Live-blogging the Fifteenth Amendment: December 17, 1868
In the Senate, Senators Dixon and Ferry, both Republicans from Connecticut, continued the debate from several days prior concerning a federal imposition of African-American voting rights on the States:
[M]y colleague … proposes to amend the Constitution of the United States in a manner which to me is very revolting, not because I hate negro suffrage, but, sir, I do desire that the proud old State of Connecticut, shall not be humbled in the dust. Having enjoyed the right of suffrage and of regulating her own right of suffrage for over two hundred years — longer, I believe, than any State in the Union — I do not desire that at this late day she should be compelled to submit to the demands … of any other State with regard to who shall vote within her borders . . . .
With regard to an amendment to the Constitution of the United States removing the distinctions of color now existing in different States of the Republic I had certainly hoped that my colleague would be willing to stand side by side with me in the support of it. I know that he had twice in my State voted with me for a constitutional amendment there to extend the franchise to the negro; and I ask what difference is there between an amendment to the constitution of my State and an amendment to the Constitution of the United States for the purpose of accomplishing the same object? . . . .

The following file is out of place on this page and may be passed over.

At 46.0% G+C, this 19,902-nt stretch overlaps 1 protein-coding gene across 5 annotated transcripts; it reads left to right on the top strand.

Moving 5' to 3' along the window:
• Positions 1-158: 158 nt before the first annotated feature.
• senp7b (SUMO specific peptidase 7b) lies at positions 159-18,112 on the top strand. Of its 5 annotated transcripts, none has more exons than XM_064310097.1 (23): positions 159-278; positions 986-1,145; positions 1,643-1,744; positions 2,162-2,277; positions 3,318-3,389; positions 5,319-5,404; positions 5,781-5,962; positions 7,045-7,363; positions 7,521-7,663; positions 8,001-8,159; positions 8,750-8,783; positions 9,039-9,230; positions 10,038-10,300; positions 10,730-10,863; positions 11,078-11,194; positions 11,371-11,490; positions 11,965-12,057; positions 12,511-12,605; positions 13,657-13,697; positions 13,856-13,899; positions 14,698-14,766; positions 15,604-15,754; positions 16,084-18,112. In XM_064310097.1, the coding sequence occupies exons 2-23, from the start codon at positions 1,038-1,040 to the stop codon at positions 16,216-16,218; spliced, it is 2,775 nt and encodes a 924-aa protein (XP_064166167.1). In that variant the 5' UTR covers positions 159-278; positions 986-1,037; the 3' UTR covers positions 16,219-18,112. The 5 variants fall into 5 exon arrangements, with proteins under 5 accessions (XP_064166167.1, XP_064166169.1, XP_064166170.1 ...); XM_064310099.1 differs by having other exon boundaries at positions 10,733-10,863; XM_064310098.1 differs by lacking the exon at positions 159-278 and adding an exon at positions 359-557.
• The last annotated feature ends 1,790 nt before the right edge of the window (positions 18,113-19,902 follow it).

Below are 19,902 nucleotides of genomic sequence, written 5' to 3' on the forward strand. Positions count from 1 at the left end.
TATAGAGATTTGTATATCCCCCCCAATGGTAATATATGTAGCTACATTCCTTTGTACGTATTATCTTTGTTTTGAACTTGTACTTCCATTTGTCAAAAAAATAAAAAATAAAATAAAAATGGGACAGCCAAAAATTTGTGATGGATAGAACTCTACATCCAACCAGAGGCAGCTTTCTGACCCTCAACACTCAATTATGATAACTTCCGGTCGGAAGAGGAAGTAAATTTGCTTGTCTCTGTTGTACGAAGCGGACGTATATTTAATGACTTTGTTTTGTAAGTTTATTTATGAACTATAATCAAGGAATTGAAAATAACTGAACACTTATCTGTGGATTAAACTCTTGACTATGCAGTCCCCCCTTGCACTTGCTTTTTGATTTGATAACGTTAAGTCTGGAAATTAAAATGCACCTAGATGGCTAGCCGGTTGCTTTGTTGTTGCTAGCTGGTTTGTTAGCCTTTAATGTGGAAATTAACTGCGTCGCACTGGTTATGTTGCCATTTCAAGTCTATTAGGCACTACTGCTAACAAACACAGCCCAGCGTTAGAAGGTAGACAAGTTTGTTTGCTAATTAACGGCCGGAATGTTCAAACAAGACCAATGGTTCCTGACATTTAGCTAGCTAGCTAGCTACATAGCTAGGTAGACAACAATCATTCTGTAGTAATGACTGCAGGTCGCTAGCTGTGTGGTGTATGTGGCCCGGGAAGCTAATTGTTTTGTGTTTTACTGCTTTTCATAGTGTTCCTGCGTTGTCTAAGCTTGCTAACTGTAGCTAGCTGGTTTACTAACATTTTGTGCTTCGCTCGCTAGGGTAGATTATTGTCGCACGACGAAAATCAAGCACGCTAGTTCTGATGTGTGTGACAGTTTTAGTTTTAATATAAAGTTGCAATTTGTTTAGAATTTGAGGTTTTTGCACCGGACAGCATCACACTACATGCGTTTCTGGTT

I prefer leaving it to the State of Connecticut to decide for herself; and that was the substance of Dr. Bacon’s letter. He said he was in favor of negro suffrage, but preferred that the negroes should never vote rather than that negro suffrage should be forced upon Connecticut by act of Congress; and you may say the same thing of an amendment to the Constitution of the United States.
The above exchange highlights what Dr. Foner refers to in his book “The Second Founding.” For the proponents of the Fifteenth Amendment were proposing that the Federal government be given the right to demand and enforce voting rights in the States, which was anathema not only to most Jacksonian Democrats, but also to some anti-slavery Republicans as well.